Recently, Whitstable based micro roastery and coffee shop brand, Lost Sheep Coffee, branched into the retail sector with the launch of a range of completely compostable air-tight Nespresso compatible capsules.

Greensand Ridge Distillery in Shipbourne has become the first UK distillery to go carbon neutral, following in the tracks of Wrotham-based Winterdale Cheesemakers who took their entire facility from cow to shop shelf carbon neutral in 2012.

Doddington’s Duddas Tun recently picked up an award for diversifying into cider production
Doddington’s Duddas Tun recently picked up an award for diversifying into cider production

For those who are health conscious, the trick of keeping one step ahead of the rest remains key.

Fudge Kitchen, based in Lyminge, has launched a no added sugar brittle as well as vegan fudge.

While Whitstable restaurant Pearson’s Arms pledged to include vegan dishes for every course on it’s their a la carte throughout the year.

And the naturally vegan low sugar product range of Nim’s fruit crisps, based in Sittingbourne, recently won an award for speciality drinks innovation for its new range of edible fruit teas.

When it comes to slashing food miles – the distance from production to plate – eateries are making use of their own land to capitalise.

The Small Holding in Kilndown, an award-winning restaurant uses produce from its own farm.

Find out more about Fudge Kitchen here

There’s no doubt that the national supermarkets offer a valuable resource to families.

Not everyone can shop locally all the time, we’ve come to expect a certain degree of choice and variety, but it’s the small changes which can make the biggest differences.

As a county we need to be supporting our local shops, cafes and restaurants, because Kent retailers are stocking some of the best produce in the UK. You can find local produce in supermarkets too – look for Kent on the label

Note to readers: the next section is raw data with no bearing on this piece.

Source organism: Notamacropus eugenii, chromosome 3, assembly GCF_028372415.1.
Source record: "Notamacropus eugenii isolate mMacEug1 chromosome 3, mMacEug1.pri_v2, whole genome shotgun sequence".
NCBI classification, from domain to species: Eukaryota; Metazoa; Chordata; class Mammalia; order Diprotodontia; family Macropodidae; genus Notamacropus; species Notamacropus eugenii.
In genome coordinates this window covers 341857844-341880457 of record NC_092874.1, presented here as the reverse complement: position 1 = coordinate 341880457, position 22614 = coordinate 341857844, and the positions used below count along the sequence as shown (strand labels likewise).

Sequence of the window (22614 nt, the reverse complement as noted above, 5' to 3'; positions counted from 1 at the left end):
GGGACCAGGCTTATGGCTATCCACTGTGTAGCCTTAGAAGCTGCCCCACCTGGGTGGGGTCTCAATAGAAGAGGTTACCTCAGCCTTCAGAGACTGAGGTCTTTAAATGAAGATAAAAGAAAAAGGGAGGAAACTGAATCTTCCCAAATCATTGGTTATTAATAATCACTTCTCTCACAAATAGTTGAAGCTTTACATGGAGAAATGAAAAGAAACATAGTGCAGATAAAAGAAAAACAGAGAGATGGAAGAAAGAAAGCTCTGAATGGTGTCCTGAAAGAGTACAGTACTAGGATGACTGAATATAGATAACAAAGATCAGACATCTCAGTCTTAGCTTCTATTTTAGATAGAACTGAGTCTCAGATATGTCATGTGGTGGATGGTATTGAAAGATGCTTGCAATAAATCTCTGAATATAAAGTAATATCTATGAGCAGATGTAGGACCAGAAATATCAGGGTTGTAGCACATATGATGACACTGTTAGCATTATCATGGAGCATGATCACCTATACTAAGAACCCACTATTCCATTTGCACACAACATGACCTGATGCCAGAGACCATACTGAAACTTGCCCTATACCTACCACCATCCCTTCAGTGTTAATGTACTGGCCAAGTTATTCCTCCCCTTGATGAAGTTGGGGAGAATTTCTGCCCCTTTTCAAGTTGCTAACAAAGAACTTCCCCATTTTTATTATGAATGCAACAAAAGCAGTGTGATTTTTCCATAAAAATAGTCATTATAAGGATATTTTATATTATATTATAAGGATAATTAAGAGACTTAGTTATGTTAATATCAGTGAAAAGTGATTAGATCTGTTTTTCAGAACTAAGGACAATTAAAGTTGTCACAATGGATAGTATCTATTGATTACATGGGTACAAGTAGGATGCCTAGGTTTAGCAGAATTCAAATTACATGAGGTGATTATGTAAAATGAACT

Based on the Office of National Statistics and census figures it was recently calculated that if every person in Kent spent an additional £5 locally a week it would generate an extra £175m for the Kent economy for the year.

That boost to the economy is what helps the county to grow, the shops will offer more stock, the producers can generate more lines, the business stay open longer and provide more local jobs.

As Kent businesses consider the potential implications of a no-deal EU exit, we can play our part too, by making sure that we pop into a local shop, bar, or restaurant and spend our £5 -or more- and help make a difference to where we live.

The heatwave generated a bumper crop of apples last year
The heatwave generated a bumper crop of apples last year

Kent remains the third most popular place to visit after London for visitors from abroad.

Last year the county welcomed an additional four and a half million visitors to the county.

The influx of visitors inspired Produced in Kent to launch a food tourism website called Kent Food Trails, which invites both locals and visitors to get out and experience Kent’s amazing food and drink scene.

For people who to like to learn more about the history, heritage and 21st century innovations, there are six bite-sized guides covering subjects like wine, vineyards, beer, hops, cider, apples, dairy, berries, cherries and craft distilleries.

To find out more, visit you can head to the website www.kentfoodtrails.co.uk to create your own food experience or follow one that’s already been curated.